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From Charles Lee <littlee1...@gmail.com>
Subject Re: [classlib][luni] Confusing DatagramPacketTest
Date Wed, 09 Jun 2010 14:01:29 GMT
Got it. Thanks Mark.

On Wed, Jun 9, 2010 at 1:55 PM, Mark Hindess <mark.hindess@googlemail.com>wrote:

>
> In message <AANLkTimsn8PEUjVw3jGmhyakdaHUSLwptsfcMHDt1Ksz@mail.gmail.com>,
> Charles Lee writes:
> >
> > On Tue, Jun 8, 2010 at 3:18 PM, Mark Hindess <
> mark.hindess@googlemail.com>
> > wrote:
> > >
> > > I was looking at failing tests on FreeBSD and I spotted the following
> > > test in DatagramPacketTest.java:
> > >
> > >    public void test_getPort() throws IOException {
> > >        DatagramPacket dp = new DatagramPacket("Hello".getBytes(), 5,
> > >                InetAddress.getLocalHost(), 1000);
> > >        assertEquals("Incorrect port returned", 1000, dp.getPort());
> > >
> > >        final InetAddress localhost = InetAddress.getLocalHost();
> > >        DatagramSocket socket = new DatagramSocket(0, localhost);
> > >        final int port = socket.getLocalPort();
> > >
> > >        final Object lock = new Object();
> > >
> > >        Thread thread = new Thread(new Runnable() {
> > >            public void run() {
> > >                DatagramSocket socket = null;
> > >                try {
> > >                    socket = new DatagramSocket(0, localhost);
> > >                    synchronized (lock) {
> > >                        started = true;
> > >                        lock.notifyAll();
> > >                    }
> > >                    socket.setSoTimeout(3000);
> > >                    DatagramPacket packet = new DatagramPacket(new
> byte[256],
> > >                            256);
> > >                    socket.receive(packet);
> > >                    socket.send(packet);
> > >                    socket.close();
> > >                } catch (IOException e) {
> > >                    System.out.println("thread exception: " + e);
> > >                    if (socket != null)
> > >                        socket.close();
> > >                }
> > >            }
> > >        });
> > >        thread.start();
> > >
> > >        socket.setSoTimeout(3000);
> > >        DatagramPacket packet = new DatagramPacket(new byte[] { 1, 2, 3,
> 4, 5,
> > >                6 }, 6, localhost, port);
> > >        synchronized (lock) {
> > >            while (!started) {
> > >                try {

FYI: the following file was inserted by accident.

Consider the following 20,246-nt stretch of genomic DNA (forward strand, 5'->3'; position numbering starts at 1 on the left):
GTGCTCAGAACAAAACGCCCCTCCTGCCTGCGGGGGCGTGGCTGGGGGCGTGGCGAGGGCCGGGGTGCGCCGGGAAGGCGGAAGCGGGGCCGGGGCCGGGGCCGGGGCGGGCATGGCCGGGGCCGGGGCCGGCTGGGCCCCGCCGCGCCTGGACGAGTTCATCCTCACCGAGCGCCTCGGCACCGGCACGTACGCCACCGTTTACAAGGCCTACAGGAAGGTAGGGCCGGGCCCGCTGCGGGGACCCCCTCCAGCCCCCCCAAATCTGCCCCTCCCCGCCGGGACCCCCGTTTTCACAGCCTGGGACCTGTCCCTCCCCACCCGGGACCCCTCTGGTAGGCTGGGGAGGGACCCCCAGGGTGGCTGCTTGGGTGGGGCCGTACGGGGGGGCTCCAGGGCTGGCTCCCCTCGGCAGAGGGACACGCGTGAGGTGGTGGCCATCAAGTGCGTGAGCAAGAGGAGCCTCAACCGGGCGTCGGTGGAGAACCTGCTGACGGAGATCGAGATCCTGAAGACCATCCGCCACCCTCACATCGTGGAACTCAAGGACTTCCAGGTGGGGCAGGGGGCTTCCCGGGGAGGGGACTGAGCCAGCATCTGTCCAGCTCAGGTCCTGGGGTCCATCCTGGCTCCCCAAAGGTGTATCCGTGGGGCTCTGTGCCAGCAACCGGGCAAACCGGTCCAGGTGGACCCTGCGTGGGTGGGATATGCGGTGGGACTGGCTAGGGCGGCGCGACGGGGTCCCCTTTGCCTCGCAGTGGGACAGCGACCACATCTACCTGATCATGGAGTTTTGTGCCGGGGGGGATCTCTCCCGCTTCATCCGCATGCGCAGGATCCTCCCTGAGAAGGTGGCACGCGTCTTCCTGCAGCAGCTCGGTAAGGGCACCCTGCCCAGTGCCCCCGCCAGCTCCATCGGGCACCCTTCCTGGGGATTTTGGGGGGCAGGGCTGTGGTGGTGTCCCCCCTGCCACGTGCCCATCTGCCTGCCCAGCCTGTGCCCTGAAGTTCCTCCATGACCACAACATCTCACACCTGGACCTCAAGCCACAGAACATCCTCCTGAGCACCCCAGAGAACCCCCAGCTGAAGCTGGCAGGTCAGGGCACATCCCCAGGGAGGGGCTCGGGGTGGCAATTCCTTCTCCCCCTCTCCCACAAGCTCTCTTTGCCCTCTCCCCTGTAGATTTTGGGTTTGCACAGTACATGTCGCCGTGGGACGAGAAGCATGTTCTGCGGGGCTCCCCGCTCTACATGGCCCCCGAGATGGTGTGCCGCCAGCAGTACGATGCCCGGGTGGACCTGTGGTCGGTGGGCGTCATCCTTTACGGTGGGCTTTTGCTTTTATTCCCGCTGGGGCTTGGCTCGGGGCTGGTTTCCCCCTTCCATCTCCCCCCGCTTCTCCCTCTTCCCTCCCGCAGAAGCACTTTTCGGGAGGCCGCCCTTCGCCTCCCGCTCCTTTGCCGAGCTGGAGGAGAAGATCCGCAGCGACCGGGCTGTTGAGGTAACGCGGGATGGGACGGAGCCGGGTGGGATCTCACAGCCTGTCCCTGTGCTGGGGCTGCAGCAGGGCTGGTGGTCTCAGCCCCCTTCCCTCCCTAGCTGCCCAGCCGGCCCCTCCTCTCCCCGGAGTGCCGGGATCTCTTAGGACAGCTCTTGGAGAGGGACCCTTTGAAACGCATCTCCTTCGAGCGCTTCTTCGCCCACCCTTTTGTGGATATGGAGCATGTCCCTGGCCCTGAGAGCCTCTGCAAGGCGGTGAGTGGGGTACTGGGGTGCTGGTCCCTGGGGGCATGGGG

> > >                    lock.wait();
> > >                } catch (InterruptedException e) {
> > >                }
> > >            }
> > >        }
> > >        socket.send(packet);
> > >        socket.receive(packet);
> > >        socket.close();
> > >        assertTrue("datagram received wrong port: " + packet.getPort(),
> packet
> > >                .getPort() == port);
> > >    }
> > >
> > > Notice that main threads socket is being used to send to itself - not
> to
> > > the other socket which is left waiting until timeout for a packet from
> > > itself that it hasn't sent yet!  I think this can be more simply
> written
> > > as:
> > >
> > >    public void test_getPort() throws IOException {
> > >        DatagramPacket dp = new DatagramPacket("Hello".getBytes(), 5,
> > >                InetAddress.getLocalHost(), 1000);
> > >        assertEquals("Incorrect port returned", 1000, dp.getPort());
> > >
> > >        final InetAddress localhost = InetAddress.getLocalHost();
> > >        DatagramSocket socket = new DatagramSocket(0, localhost);
> > >        final int port = socket.getLocalPort();
> > >
> > >        socket.setSoTimeout(3000);
> > >        DatagramPacket packet = new DatagramPacket(new byte[] { 1, 2, 3,
> 4,
> > > 5,
> > >                6 }, 6, localhost, port);
> > >        socket.send(packet);
> > >        socket.receive(packet);
> > >        socket.close();
> > >        assertTrue("datagram received wrong port: " + packet.getPort(),
> packet
> > >                .getPort() == port);
> > >    }
> > >
> > > Does that make sense or am I missing something?
> >
> > It seems the original one transfer packet in two directions, but the
> > new version only transfer the packet in one way.
>
> The original does a send then receive in the testing thread.  But the
> other thread does only a receive which times out with an exception but
> the exception is ignored so it is not testing anything.
>
> I assume the intention was for the two threads to send each other a
> packet but the original test does not do that.
>
> The new version only has the original testing thread.  I don't think
> anything is lost.  (Except perhaps that the test would hang if the
> receive in the second thread did not timeout but there are more
> obvious/sane ways to test this.)
>
> > > Sadly they both fail on FreeBSD.
>
> I know why the fail on FreeBSD now.
>
> Regards,
>  Mark.
>
>
>


-- 
Yours sincerely,
Charles Lee

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